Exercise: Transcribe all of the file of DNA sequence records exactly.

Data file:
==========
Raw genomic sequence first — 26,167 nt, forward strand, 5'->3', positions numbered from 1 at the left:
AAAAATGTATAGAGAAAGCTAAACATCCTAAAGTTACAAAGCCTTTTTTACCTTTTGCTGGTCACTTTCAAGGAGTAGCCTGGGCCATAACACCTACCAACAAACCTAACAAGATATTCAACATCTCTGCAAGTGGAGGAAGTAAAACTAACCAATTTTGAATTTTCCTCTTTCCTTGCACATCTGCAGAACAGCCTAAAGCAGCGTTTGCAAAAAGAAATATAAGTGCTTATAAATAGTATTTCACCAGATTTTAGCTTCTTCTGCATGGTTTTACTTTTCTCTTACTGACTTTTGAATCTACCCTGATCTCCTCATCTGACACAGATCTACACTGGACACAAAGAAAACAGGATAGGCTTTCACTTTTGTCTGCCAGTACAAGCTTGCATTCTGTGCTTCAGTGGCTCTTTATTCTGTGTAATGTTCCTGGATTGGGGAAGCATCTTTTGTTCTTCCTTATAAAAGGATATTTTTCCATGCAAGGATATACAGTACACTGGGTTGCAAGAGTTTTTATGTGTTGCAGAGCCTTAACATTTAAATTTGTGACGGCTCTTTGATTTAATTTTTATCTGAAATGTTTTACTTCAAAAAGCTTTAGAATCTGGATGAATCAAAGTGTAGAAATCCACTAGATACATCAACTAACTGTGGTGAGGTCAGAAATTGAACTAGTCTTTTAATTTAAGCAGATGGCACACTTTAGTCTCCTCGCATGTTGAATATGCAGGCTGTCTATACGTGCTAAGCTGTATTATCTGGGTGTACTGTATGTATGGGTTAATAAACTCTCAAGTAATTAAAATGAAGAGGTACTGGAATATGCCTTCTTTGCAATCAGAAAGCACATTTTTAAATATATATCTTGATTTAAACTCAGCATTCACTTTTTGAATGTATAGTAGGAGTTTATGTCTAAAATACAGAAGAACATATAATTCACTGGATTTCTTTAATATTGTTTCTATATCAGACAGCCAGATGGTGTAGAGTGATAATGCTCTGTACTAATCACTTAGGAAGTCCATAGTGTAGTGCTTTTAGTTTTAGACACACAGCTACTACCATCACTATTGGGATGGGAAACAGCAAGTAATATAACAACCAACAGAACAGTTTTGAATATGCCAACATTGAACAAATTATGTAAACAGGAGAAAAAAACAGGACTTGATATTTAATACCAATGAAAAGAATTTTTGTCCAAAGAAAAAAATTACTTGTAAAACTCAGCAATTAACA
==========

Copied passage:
Raw genomic sequence first — 26,167 nt, forward strand, 5'->3', positions numbered from 1 at the left:
AAAAATGTATAGAGAAAGCTAAACATCCTAAAGTTACAAAGCCTTTTTTACCTTTTGCTGGTCACTTTCAAGGAGTAGCCTGGGCCATAACACCTACCAACAAACCTAACAAGATATTCAACATCTCTGCAAGTGGAGGAAGTAAAACTAACCAATTTTGAATTTTCCTCTTTCCTTGCACATCTGCAGAACAGCCTAAAGCAGCGTTTGCAAAAAGAAATATAAGTGCTTATAAATAGTATTTCACCAGATTTTAGCTTCTTCTGCATGGTTTTACTTTTCTCTTACTGACTTTTGAATCTACCCTGATCTCCTCATCTGACACAGATCTACACTGGACACAAAGAAAACAGGATAGGCTTTCACTTTTGTCTGCCAGTACAAGCTTGCATTCTGTGCTTCAGTGGCTCTTTATTCTGTGTAATGTTCCTGGATTGGGGAAGCATCTTTTGTTCTTCCTTATAAAAGGATATTTTTCCATGCAAGGATATACAGTACACTGGGTTGCAAGAGTTTTTATGTGTTGCAGAGCCTTAACATTTAAATTTGTGACGGCTCTTTGATTTAATTTTTATCTGAAATGTTTTACTTCAAAAAGCTTTAGAATCTGGATGAATCAAAGTGTAGAAATCCACTAGATACATCAACTAACTGTGGTGAGGTCAGAAATTGAACTAGTCTTTTAATTTAAGCAGATGGCACACTTTAGTCTCCTCGCATGTTGAATATGCAGGCTGTCTATACGTGCTAAGCTGTATTATCTGGGTGTACTGTATGTATGGGTTAATAAACTCTCAAGTAATTAAAATGAAGAGGTACTGGAATATGCCTTCTTTGCAATCAGAAAGCACATTTTTAAATATATATCTTGATTTAAACTCAGCATTCACTTTTTGAATGTATAGTAGGAGTTTATGTCTAAAATACAGAAGAACATATAATTCACTGGATTTCTTTAATATTGTTTCTATATCAGACAGCCAGATGGTGTAGAGTGATAATGCTCTGTACTAATCACTTAGGAAGTCCATAGTGTAGTGCTTTTAGTTTTAGACACACAGCTACTACCATCACTATTGGGATGGGAAACAGCAAGTAATATAACAACCAACAGAACAGTTTTGAATATGCCAACATTGAACAAATTATGTAAACAGGAGAAAAAAACAGGACTTGATATTTAATACCAATGAAAAGAATTTTTGTCCAAAGAAAAAAATTACTTGTAAAACTCAGCAATTAACA